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Frank Gogola | NCAA.com | April 3, 2016

Syracuse women's basketball: Vonn Read’s offensive system propels Orange

  Vonn Read started drawing and compiling offensive plays since he was 14 years old.

Vonn Read was ready to deploy during the Gulf War. He had been stationed at Fort Drum, New York, since 1989, and was preparing for field artillery work until he transferred to Fort Lee, Virginia, two months before his former unit shipped out.

Since Read’s military service ended in 1993, the main action he’s seen has been in basketball. He has coached in the NBA, WNBA, USBL and collegiate ranks since 1997. He’s now preparing for the Women’s Final Four in his fifth year with Syracuse and third year as an associate head coach with the Orange.

Basketball has always been one of Read’s passions. He grew up playing the game and considered himself the second-best player on his high school junior varsity team, which he made as a freshman.

For his sophomore year, he moved to a high school closer to his home and his friends. However, a friend warned him not to transfer because the junior varsity team there was loaded with talent.

“He was just as good as me, and he was the 11th man on the team,” Read said. “He’s like, ‘Don’t come here man.’ I went there, and we were so good scouts would come to our JV game and then leave before the varsity game. That’s how good our guys were. Fans would come to watch the JV and leave and wouldn’t watch the varsity team.”

Read made the team as a sophomore and junior but rode the bench. When it became apparent his playing time would remain minimal, he switched his focus to tennis since the school’s tennis coach kept asking him to join the team. Before Read’s senior year, he quit basketball and focused exclusively on tennis.

Read continued playing tennis at Clark Atlanta University, where he graduated with a bachelor’s degree in political science. That was 1997, four years after he ended his military service. He couldn’t afford college right out of high school and liked the structure the army offered.

“It was just a tremendous opportunity to be disciplined, to be focused, and I learned that there,” Read said. “You do it the hard way. You either do it, or there are some severe consequences to doing it. It really helped me to be disciplined in everything I do. I still keep those traits.”

For Read, the mental side of basketball long outweighed the physical side. He started drawing and compiling offensive plays since he was 14 years old, which would later become an encyclopedia. He still has a collection of 2,000 VHS tapes of college games he recorded, including his favorite team, North Carolina.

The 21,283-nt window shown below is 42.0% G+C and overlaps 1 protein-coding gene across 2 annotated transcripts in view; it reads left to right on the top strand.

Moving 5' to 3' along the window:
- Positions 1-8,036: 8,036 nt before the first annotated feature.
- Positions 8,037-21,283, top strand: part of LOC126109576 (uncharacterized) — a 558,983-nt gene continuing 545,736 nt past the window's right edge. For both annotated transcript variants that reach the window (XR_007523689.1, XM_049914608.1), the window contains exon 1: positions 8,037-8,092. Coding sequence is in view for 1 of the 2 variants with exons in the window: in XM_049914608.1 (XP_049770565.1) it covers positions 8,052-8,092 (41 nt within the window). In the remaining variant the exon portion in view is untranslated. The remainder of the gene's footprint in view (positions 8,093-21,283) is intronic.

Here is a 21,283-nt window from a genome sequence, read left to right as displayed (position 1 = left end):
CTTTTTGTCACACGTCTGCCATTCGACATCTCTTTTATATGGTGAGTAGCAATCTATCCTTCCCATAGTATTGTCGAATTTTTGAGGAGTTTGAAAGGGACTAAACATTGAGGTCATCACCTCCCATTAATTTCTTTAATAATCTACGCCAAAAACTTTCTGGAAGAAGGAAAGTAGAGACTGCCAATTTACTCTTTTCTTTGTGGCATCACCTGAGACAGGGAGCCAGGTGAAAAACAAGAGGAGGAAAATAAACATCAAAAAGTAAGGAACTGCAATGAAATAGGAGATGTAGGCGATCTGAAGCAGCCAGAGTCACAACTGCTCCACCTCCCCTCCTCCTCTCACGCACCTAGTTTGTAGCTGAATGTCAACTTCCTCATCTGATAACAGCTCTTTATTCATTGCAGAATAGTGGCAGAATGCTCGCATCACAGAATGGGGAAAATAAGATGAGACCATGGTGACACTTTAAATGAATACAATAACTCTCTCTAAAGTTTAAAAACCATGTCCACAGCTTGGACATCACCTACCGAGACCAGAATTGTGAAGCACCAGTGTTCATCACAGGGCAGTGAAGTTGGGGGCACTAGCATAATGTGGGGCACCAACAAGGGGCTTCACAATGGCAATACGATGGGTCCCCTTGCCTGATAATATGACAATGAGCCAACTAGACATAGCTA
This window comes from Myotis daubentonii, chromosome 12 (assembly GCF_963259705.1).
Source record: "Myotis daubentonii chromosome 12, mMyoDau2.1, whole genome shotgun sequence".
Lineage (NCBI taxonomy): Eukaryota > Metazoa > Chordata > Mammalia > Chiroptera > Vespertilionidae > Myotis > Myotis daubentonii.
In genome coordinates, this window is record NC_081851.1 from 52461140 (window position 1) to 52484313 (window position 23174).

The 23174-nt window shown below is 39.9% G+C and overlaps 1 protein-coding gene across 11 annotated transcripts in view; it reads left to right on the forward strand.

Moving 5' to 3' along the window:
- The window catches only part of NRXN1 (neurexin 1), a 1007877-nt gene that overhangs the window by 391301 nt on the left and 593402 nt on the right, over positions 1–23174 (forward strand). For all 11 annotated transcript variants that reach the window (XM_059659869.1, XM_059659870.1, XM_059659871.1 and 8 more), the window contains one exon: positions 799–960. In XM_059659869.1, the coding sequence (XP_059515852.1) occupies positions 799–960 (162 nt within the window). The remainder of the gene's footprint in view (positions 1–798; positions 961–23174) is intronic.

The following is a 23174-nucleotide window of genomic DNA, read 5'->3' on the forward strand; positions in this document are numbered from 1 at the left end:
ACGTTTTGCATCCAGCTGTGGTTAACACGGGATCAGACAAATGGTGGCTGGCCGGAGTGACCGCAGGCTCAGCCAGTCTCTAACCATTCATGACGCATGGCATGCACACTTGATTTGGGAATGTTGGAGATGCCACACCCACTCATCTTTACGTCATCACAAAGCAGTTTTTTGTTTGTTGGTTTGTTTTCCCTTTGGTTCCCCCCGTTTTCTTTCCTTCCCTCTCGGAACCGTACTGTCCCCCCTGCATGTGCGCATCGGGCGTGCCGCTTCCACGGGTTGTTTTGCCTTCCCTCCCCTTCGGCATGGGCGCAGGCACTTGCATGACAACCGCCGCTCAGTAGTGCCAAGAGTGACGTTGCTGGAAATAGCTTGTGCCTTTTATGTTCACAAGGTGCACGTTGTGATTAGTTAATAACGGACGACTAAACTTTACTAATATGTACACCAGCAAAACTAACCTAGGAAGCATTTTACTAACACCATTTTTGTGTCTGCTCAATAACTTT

“I would watch these game over and over again, and I’d take plays from them,” Read said. “I would study all of these teams and all of these plays. I pretty much could tell you what a lot of these teams would run before they’d run it. They’d get to half court and I’d yell out ‘screen’ or ‘lob.’ People were surprised with how much knowledge I had because I didn’t have so much experience.”

For those who questioned Read’s knowledge, his books on basketball plays speak for themselves. He never thought of publishing them until he received positive feedback from a coaching friend, when he worked for the Orlando Magic in the late 1990s.

“He called me back, and he said, ‘Wow, this is great.’” He said, “I’d pay money for this.’ I’m like, ‘Really?’ And he’s like, ‘Yeah, I’d pay a lot of money for this.’”

That started one of six basketball books Read published. The first book had approximately 1,000 plays. He’s continued to add plays since his first coaching job as an assistant at Spelman College in 1997. His most recent book – “The Basketball Encyclopedia of Plays” – published in 2010, came in a two-volume set and featured over 7,000 plays.

Read’s plan at Syracuse was to implement an offense that focused on getting shots up as opposed to worrying about field goal percentage. It was simple quantity over quality. And Syracuse head coach Quentin Hillsman bought in when Read gained more confidence about his formula’s potential success.

“It was an easy decision,” Hillsman said. “Right away it made us play faster. It made us get down the floor. It made us get into our offense faster. And it made us more efficient.”

Defensively, Syracuse looks to gain more possessions – and subsequently shots – by outrebounding its opponents and forcing turnovers. Although the Orange have a negative-0.9 rebound-per-game average this season, they have forced opponents into an average of 24.2 turnovers per game and have a turnover margin of plus-10.3; both are tops in the NCAA.

“Forcing turnovers always boosts our ego,” said senior guard Cornelia Fondren. “We just go out there and press the ball. We thrive on turnovers”

Hillsman and Read echoed each other that the offensive plan complements Syracuse’s zone. The Orange like to get out and run fast after a rebound or a steal, and defenders in a zone are normally in a similar position and not scrambling to head down the court. So, the player with the ball knows where others are and will be.

Once at the offensive end of the court, junior point guard Alexis Peterson said the Orange want every possession to end with a shot. Syracuse’s goal before the season was to average 20 or more shots per game than its opponents. Heading into Sunday’s Final Four game against No. 7 Washington, the Orange average 13.6 more shots than opponents (68.7 to 55.1).

“A bad shot is better than a good turnover any day,” Read said. “At least we have a chance to rebound that bad shot. Some bad shots lead to two or three offensive rebounds and more attempts. A turnover never leads to anything other than them taking the ball out of bounds. Or it leads to a live ball turnover with them running the ball back down and scoring on you.”